[Footnote 4] Carmichael v. Southern Coal & Coke Co., 301 U.S. 495, 515 (1937). In applying the Fifth Amendment Due Process Clause the Court has said that discretion as to what is a public purpose ''belongs to Congress, unless the choice is clearly wrong, a display of arbitrary power, not an exercise of judgment.'' Helvering v. Davis, 301 U.S. 619, 640 (1937); United States v. Butler, 297 U.S. 1, 67 (1936). That payment may be made to private individuals is now irrelevant. Carmichael, supra, at 518. Cf. Usery v. Turner Elkhorn Mining Co., 428 U.S. 1 (1976) (sustaining tax imposed on mine companies to compensate workers for black lung disabilities, including those contracting disease before enactment of tax, as way of spreading cost of employee liabilities).
[Footnote 12] Stewart Dry Goods Co. v. Lewis, 294 U.S. 550 (1935). See also Kelly v. City of Pittsburgh, 104 U.S. 78 (1881); Chapman v. Zobelein, 237 U.S. 135 (1915); Alaska Fish Salting & By-Products Co. v. Smith, 255 U.S. 44 (1921); Magnano Co. v. Hamilton, 292 U.S. 40 (1934); City of Pittsburgh v. Alco Parking Corp., 417 U.S. 369 (1974).
[Footnote 13] Nashville, C. & St. L. Ry. v. Wallace, 288 U.S. 249 (1933); Carmichael v. Southern Coal & Coke Co., 301 U.S. 495 (1937). A taxpayer therefore cannot contest the imposition of an income tax on the ground that, in operation, it returns to his town less income tax than he and its other inhabitants pay. Dane v. Jackson, 256 U.S. 589 (1921).
[Footnote 18] Binney v. Long, 299 U.S. 280 (1936); Nickel v. Cole, 256 U.S. 222 (1921). See also Salomon v. State Tax Comm'n, 278 U.S. 484 (1929) (contingent remainder); and Orr v. Gilman, 183 U.S. 278 (1902) (power of appointment).
[Footnote 21] Id. See also Shaffer v. Carter, 252 U.S. 37, 49 -52 (1920); and Travis v. Yale & Towne Mfg. Co., 252 U.S. 60 (1920) (states may tax the income of nonresidents derived from property or activity within the state).
[Footnote 23] Welch v. Henry, 305 U.S. 134 (1938) (upholding imposition in 1935 of tax liability for 1933 tax year; due to the scheduling of legislative sessions, this was the legislature's first opportunity to adjust revenues after obtaining information of the nature and amount of the income generated by the original tax). Since ''[t]axation is neither a penalty imposed on the taxpayer nor a liability which he assumes by contract,'' the Court explained, ''its retroactive imposition does not necessarily infringe due process.'' Id. at 146-47.
[Footnote 31] Missouri Pac. R.R. v. Road District, 266 U.S. 187 (1924). See also Roberts v. Irrigation Dist., 289 U.S. 71 (1933), in which it was also stated that an assessment to pay the general indebtedness of an irrigation district is valid, even though in excess of the benefits received.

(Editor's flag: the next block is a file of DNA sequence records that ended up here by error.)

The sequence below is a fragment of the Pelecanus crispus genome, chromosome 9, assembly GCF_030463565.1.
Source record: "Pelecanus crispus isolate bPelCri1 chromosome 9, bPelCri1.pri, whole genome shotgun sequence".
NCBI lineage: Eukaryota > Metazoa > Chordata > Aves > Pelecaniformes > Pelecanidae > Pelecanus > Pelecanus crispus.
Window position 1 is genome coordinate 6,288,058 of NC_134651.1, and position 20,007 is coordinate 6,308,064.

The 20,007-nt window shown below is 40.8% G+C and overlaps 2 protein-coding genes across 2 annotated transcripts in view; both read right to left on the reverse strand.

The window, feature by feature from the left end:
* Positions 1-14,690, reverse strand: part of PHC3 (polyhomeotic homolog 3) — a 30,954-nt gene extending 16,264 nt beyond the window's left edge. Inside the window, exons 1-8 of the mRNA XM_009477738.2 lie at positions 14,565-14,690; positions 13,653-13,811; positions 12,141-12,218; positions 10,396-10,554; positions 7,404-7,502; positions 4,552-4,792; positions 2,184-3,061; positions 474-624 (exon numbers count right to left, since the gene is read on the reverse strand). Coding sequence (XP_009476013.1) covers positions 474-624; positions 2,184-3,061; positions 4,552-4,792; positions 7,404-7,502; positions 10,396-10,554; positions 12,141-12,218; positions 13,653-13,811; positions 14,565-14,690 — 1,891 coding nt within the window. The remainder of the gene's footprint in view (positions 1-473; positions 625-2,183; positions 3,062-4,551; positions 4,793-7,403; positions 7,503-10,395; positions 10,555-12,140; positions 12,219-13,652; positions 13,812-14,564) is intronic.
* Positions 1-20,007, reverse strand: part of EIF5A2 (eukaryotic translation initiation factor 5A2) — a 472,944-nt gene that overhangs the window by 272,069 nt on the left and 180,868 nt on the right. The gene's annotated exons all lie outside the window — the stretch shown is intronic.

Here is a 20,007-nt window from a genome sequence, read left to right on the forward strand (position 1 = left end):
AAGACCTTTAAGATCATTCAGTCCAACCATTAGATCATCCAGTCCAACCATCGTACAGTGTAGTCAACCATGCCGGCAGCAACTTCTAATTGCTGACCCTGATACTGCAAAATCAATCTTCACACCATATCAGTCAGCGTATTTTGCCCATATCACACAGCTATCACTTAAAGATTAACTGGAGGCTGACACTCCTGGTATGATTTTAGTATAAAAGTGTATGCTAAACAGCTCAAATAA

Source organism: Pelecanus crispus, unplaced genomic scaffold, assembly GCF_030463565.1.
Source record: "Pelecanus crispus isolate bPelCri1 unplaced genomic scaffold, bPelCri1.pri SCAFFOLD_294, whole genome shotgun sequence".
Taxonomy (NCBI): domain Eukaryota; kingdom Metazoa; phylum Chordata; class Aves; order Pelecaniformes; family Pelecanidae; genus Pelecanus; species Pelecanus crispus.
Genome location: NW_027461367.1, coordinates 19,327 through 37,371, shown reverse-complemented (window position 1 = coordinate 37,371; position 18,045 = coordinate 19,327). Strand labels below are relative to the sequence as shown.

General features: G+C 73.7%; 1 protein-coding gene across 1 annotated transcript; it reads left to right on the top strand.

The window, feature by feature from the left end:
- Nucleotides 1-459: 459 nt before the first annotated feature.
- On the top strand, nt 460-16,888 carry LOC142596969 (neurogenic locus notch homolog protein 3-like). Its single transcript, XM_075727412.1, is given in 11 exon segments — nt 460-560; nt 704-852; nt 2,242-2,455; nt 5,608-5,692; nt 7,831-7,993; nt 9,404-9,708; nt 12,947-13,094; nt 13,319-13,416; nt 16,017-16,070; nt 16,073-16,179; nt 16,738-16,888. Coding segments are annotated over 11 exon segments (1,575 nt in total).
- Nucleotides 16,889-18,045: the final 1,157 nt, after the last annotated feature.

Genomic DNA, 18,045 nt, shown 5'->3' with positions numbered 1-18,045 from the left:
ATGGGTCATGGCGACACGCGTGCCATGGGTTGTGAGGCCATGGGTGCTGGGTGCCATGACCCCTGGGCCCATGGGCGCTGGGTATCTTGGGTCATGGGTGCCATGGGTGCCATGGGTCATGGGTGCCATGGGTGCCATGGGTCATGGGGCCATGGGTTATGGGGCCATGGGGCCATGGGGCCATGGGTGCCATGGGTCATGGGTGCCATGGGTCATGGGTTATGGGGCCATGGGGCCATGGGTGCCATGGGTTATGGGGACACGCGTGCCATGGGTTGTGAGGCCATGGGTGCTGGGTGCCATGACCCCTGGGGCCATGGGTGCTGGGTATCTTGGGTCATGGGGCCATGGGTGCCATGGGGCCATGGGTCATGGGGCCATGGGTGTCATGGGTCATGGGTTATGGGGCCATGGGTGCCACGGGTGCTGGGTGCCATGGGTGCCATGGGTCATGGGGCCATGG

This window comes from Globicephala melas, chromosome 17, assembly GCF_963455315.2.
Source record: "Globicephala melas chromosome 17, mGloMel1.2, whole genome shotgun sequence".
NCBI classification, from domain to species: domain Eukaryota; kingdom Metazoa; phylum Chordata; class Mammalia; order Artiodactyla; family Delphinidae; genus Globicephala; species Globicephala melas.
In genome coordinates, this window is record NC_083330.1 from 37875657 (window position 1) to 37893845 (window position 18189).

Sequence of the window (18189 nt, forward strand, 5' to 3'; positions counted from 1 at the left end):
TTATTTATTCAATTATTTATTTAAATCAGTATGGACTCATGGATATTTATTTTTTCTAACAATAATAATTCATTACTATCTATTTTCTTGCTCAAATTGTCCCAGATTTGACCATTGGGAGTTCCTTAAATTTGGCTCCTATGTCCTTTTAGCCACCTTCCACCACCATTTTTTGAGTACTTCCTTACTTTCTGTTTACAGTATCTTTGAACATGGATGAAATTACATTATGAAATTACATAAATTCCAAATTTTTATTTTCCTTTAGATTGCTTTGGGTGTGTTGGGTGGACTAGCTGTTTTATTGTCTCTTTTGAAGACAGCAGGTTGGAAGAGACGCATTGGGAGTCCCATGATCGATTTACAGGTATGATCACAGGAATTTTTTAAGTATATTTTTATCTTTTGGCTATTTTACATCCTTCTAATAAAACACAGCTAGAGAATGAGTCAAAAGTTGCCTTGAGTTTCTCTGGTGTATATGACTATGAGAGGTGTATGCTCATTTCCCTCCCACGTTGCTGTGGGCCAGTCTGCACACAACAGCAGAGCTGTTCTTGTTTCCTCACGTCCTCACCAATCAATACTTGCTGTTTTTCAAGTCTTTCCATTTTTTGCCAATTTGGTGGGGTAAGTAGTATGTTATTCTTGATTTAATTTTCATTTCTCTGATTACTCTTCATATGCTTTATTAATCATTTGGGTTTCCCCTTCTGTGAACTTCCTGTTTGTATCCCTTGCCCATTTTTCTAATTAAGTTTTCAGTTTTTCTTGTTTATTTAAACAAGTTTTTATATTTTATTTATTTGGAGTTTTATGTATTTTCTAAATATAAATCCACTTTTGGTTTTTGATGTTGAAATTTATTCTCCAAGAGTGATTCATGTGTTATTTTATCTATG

[Footnote 39] 112 S. Ct. 1904 (1992).
[Footnote 40] 112 S. Ct. 1904 (1992).
[Footnote 41] The Court had previously held that the requirement in terms of a benefit is minimal. Commonwealth Edison Co. v. Montana, 453 U.S. 609, 622 -23 (1982), (quoting Carmichael v. Southern Coal & Coke Co., 301 U.S. 495, 521 -23 (1937)). It is satisfied by a ''minimal connection'' between the interstate activities and the taxing State and a rational relationship between the income attributed to the State and the intrastate values of the enterprise. Mobil Oil Corp. v. Commissioner of Taxes, 445 U.S. 425, 436 -37 (1980); Moorman Mfg. Co. v. Bair, 437 U.S. 267, 272 -73 (1978). See especially Standard Pressed Steel Co. v. Department of Revenue, 419 U.S. 560, 562 (1975); National Geographic Society v. California Bd. of Equalization, 430 U.S. 551 (1977).
[Footnote 42] Quill Corp. v. North Dakota, 112 S. Ct. at 1911-16 (refusing to overrule the Commerce Clause ruling in National Bellas Hess v. Department of Revenue, 386 U.S. 753, 756 (1967)). See also Trinova Corp. v. Michigan Dep't of Treasury, 498 U.S. 358 (1991) (neither the Commerce Clause nor the Due Process Clause is violated by application of a business tax, measured on a value added basis, to a company that manufactures goods in another state, but that operates a sales office and conducts sales within state).
[Footnote 45] New York ex rel. New York Cent. R.R. v. Miller, 202 U.S. 584 (1906). As to the competence of States to tax equipment of foreign carriers which enter their jurisdiction intermittently, see supra, pp. 227-33.
[Footnote 47] Union Transit Co. v. Kentucky, 199 U.S. 194 (1905). Justice Black, in Central R.R. v. Pennsylvania, 370 U.S. 607, 619 -21 (1962), had his ''doubts about the use of the Due Process Clause to . . . [invalidate State taxes]. The modern use of due process to invalidate State taxes rests on two doctrines: (1) that a State is without 'jurisdiction to tax' property beyond its boundaries, and (2) that multiple taxation of the same property by different States is prohibited. Nothing in the language or the history of the Fourteenth Amendment, however, indicates any intention to establish either of these two doctrines . . . And in the first case [Railroad Co. v. Jackson, 74 U.S. (7 Wall.) 262 (1869)] striking down a State tax for lack of judisdiction to tax after the passage of that Amendment, neither the Amendment nor its Due Process Clause . . . was ever mentioned.'' He also maintained that Justice Holmes shared this view in Union Transit Co. v. Kentucky, supra, at 211.